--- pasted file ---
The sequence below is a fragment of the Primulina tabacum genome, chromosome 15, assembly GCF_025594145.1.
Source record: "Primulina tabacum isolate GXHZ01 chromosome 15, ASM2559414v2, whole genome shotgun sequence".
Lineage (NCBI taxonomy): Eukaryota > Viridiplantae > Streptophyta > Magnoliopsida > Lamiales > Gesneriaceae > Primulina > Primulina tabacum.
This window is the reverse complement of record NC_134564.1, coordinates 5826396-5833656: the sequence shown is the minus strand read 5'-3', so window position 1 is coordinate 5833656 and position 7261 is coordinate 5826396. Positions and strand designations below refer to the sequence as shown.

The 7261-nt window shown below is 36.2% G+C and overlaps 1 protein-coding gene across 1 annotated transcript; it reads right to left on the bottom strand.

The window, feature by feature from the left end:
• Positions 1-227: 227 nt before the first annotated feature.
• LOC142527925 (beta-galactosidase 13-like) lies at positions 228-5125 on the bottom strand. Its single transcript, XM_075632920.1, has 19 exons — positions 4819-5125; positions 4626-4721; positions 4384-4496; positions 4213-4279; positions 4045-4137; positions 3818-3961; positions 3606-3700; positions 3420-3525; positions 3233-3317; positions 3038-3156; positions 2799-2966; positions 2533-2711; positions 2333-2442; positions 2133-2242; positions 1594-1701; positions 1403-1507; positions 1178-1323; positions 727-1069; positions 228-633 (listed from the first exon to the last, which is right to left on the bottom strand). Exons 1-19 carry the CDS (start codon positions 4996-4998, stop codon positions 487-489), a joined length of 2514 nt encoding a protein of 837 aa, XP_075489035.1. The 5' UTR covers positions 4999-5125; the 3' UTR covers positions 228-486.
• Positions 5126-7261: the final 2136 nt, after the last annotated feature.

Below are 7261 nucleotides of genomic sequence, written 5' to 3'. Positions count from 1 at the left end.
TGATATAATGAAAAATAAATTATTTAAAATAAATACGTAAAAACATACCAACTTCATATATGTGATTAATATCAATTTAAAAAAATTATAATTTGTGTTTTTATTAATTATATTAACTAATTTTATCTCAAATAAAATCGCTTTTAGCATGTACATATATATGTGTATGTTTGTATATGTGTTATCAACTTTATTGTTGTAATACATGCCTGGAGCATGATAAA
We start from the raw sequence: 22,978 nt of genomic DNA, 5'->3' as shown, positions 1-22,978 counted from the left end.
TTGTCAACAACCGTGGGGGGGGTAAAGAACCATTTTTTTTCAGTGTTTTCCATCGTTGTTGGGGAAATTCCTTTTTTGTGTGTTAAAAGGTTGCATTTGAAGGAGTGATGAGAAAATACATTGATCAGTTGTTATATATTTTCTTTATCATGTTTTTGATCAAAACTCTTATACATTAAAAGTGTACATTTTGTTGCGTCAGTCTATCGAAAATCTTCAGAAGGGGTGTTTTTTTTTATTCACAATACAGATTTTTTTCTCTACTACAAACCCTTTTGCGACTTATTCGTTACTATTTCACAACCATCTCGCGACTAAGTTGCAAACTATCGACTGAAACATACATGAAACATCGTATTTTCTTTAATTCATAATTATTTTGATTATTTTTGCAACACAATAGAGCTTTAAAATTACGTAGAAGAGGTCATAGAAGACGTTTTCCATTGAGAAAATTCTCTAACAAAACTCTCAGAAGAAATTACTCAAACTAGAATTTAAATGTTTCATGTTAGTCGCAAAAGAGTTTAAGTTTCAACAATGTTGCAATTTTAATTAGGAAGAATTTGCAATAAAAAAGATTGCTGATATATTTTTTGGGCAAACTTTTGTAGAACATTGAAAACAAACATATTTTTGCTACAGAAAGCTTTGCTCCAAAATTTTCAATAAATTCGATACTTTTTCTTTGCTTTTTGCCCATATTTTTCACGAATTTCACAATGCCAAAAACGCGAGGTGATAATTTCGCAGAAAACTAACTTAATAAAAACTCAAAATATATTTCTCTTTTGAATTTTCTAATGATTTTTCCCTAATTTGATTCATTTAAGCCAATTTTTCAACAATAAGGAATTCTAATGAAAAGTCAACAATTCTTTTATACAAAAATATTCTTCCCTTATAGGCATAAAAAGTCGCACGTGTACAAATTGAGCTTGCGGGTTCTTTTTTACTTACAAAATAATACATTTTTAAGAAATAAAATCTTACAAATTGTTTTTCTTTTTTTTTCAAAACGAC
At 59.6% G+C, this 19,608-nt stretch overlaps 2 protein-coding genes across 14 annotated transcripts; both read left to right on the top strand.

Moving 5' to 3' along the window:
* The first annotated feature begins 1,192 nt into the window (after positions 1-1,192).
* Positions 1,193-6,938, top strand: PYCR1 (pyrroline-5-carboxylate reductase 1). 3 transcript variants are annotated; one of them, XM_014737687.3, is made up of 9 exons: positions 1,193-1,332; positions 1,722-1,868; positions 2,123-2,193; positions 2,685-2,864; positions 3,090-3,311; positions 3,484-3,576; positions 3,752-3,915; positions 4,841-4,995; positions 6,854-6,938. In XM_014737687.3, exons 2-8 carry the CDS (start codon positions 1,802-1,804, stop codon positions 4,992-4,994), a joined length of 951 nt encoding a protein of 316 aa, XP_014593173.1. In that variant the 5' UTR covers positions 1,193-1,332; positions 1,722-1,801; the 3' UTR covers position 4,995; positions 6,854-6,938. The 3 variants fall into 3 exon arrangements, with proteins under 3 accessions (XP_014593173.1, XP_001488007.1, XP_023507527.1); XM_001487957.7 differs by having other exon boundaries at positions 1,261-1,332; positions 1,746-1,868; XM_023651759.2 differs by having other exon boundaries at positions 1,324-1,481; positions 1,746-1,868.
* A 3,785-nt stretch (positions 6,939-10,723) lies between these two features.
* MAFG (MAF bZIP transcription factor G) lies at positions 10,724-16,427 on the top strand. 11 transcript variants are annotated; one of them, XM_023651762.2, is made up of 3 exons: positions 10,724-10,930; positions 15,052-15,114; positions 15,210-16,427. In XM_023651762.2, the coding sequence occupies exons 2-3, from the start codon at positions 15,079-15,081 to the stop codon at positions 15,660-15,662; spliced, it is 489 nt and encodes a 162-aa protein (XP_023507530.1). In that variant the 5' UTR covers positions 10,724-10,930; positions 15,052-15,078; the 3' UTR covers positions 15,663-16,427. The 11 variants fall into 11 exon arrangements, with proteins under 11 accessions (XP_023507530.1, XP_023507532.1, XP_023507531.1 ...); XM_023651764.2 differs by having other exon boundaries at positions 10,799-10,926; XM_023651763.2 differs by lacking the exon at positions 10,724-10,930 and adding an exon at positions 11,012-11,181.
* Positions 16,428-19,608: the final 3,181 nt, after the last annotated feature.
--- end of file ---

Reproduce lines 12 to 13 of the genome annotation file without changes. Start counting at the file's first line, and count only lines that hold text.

We start from the raw sequence: 22,978 nt of genomic DNA, 5'->3' as shown, positions 1-22,978 counted from the left end.
TTGTCAACAACCGTGGGGGGGGTAAAGAACCATTTTTTTTCAGTGTTTTCCATCGTTGTTGGGGAAATTCCTTTTTTGTGTGTTAAAAGGTTGCATTTGAAGGAGTGATGAGAAAATACATTGATCAGTTGTTATATATTTTCTTTATCATGTTTTTGATCAAAACTCTTATACATTAAAAGTGTACATTTTGTTGCGTCAGTCTATCGAAAATCTTCAGAAGGGGTGTTTTTTTTTATTCACAATACAGATTTTTTTCTCTACTACAAACCCTTTTGCGACTTATTCGTTACTATTTCACAACCATCTCGCGACTAAGTTGCAAACTATCGACTGAAACATACATGAAACATCGTATTTTCTTTAATTCATAATTATTTTGATTATTTTTGCAACACAATAGAGCTTTAAAATTACGTAGAAGAGGTCATAGAAGACGTTTTCCATTGAGAAAATTCTCTAACAAAACTCTCAGAAGAAATTACTCAAACTAGAATTTAAATGTTTCATGTTAGTCGCAAAAGAGTTTAAGTTTCAACAATGTTGCAATTTTAATTAGGAAGAATTTGCAATAAAAAAGATTGCTGATATATTTTTTGGGCAAACTTTTGTAGAACATTGAAAACAAACATATTTTTGCTACAGAAAGCTTTGCTCCAAAATTTTCAATAAATTCGATACTTTTTCTTTGCTTTTTGCCCATATTTTTCACGAATTTCACAATGCCAAAAACGCGAGGTGATAATTTCGCAGAAAACTAACTTAATAAAAACTCAAAATATATTTCTCTTTTGAATTTTCTAATGATTTTTCCCTAATTTGATTCATTTAAGCCAATTTTTCAACAATAAGGAATTCTAATGAAAAGTCAACAATTCTTTTATACAAAAATATTCTTCCCTTATAGGCATAAAAAGTCGCACGTGTACAAATTGAGCTTGCGGGTTCTTTTTTACTTACAAAATAATACATTTTTAAGAAATAAAATCTTACAAATTGTTTTTCTTTTTTTTTCAAAACGAC